Thousands of people have been evacuated as Typhoon Man-yi moves along Japan’s northeast coast. People fear the strong winds and heavy rains could increase radioactive leaks from the crippled Fukushima Daiichi nuclear power plant.
Typhoon Man-yi crossed land early Monday morning, bringing gusts of wind of up to 100 miles per hour as it moved north toward the Tokyo region and the Fukushima Prefecture.
Australian nuclear expert Dr. Tilman Ruff from the University of Melbourne said the typhoon “poses a danger” to the damaged Fukushima nuclear power plant. Workers have already been struggling to contain radioactive leaks after the 9.0-earthquake and tsunami that triggered the nuclear disaster in March 2011.
“The electrical supply, anything that is above the ground that is susceptible to wind damage, that includes much of the piping and the power supply, would be vulnerable to typhoon damage,” Ruff said in a phone interview.
“The other issue is that kind of heavy rainfall has to increase the amount of water leaking into the plant and increases the likelihood of that leaking into the ocean,” he said.
According to the Japan Meteorological Agency, the typhoon dumped an “unprecedented” amount of rainfall in Kyoto and surrounding areas. Authorities issued a “special warning” for the area of mudslides and flooding.
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More than 300,000 households were advised to evacuate in 18 prefectures, and over 350 flights were canceled and bullet train services were reduced, NHK television (Japan Broadcasting Corp.) reported.
Plant operator Tokyo Electric Power Co. (TEPCO) instructed workers at the Fukushima plant to batten down the site, tie down outdoor piping and pumps with ropes, and anchor cranes with large weights.
TEPCO also said it was pumping away rainwater to reduce the risk of any mixing with contaminated water already seeping into the soil or leaking into the sea. The company said the radioactivity level in the released water was within allowed limits. Nevertheless, the government’s Nuclear Regulation Authority said it was possibly “an event” subject to reporting under nuclear safety rules.
TEPCO statements are treated with some skepticism after company officials consistently denied that the plant was leaking, only to confess in July this year that the plant is leaking and then, in August, that it had leaked around 300 tons of highly contaminated water in one day. Soon after, and just weeks before Tokyo’s Olympic bid was approved, Prime Minister Shinzo Abe announced a government plan to build a frozen wall around the site to contain the leaks.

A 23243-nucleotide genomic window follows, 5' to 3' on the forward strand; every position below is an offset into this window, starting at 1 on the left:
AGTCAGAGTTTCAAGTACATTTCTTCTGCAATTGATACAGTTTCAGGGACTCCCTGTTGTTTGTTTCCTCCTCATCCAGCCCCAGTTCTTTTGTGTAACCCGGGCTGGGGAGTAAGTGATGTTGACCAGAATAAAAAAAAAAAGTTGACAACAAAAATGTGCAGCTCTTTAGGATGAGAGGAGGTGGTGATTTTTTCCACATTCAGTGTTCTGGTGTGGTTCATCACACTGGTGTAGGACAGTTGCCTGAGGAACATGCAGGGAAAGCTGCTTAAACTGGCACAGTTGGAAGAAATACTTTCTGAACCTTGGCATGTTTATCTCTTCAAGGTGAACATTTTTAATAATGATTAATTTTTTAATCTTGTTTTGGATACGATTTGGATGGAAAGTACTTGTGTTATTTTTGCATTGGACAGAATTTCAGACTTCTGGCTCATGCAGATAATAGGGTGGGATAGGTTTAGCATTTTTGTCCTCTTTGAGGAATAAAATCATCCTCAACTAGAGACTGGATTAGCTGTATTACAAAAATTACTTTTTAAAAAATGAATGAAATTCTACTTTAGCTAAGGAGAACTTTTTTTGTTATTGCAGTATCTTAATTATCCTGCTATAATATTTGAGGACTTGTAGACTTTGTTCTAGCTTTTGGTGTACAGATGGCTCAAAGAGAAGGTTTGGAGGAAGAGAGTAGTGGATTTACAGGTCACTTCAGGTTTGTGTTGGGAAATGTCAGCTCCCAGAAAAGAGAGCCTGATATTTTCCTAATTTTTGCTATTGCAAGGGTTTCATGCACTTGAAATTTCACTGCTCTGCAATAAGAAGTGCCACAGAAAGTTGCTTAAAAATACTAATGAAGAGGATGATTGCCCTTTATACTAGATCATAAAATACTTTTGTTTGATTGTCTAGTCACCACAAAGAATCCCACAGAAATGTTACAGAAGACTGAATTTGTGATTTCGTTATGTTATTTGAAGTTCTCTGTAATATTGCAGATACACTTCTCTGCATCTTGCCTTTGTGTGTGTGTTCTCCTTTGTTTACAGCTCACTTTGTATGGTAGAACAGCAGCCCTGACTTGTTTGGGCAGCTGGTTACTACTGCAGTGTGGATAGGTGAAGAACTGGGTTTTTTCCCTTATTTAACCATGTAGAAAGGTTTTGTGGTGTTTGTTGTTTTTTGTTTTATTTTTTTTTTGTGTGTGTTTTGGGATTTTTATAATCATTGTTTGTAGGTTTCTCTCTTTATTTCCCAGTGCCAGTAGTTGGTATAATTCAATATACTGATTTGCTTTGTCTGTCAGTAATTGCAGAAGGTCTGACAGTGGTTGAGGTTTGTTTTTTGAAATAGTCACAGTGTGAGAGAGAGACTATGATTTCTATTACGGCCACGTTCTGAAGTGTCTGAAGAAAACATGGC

Dr. Ruff, a former independent adviser to the International Commission on Nuclear Non-proliferation and Disarmament, is critical of the Abe plan. He said few details have been given on how it will work, while the government has focused more on saving face and restarting the nation’s nuclear industry.
Ruff says it is not only the four severely damaged reactors that are a concern at Fukushima, but also the large quantities of spent fuel in the plant and its fragile infrastructure. Pipes and holding tanks, with tons of contaminated water a day, were originally built for temporary purposes.
“A lot of the makeshift equipment that was put in after the disaster is really not designed or engineered to radioactive standards,” he said noting that a number of pipes had cracked during winter from ice.
He said leaks of contaminated water in the Pacific are already affecting sea life, particularly bottom dwelling fish that feed where radioactive waste is likely to settle. That radioactive waste includes Strontium-90, which remains active for about 30 years.
He believes Fukushima has gone beyond being a national issue for Japan, and he would like to see an international team of experts involved.
“There is expertise around the world in a number of relative areas and that really needs to be mobilized,” he said.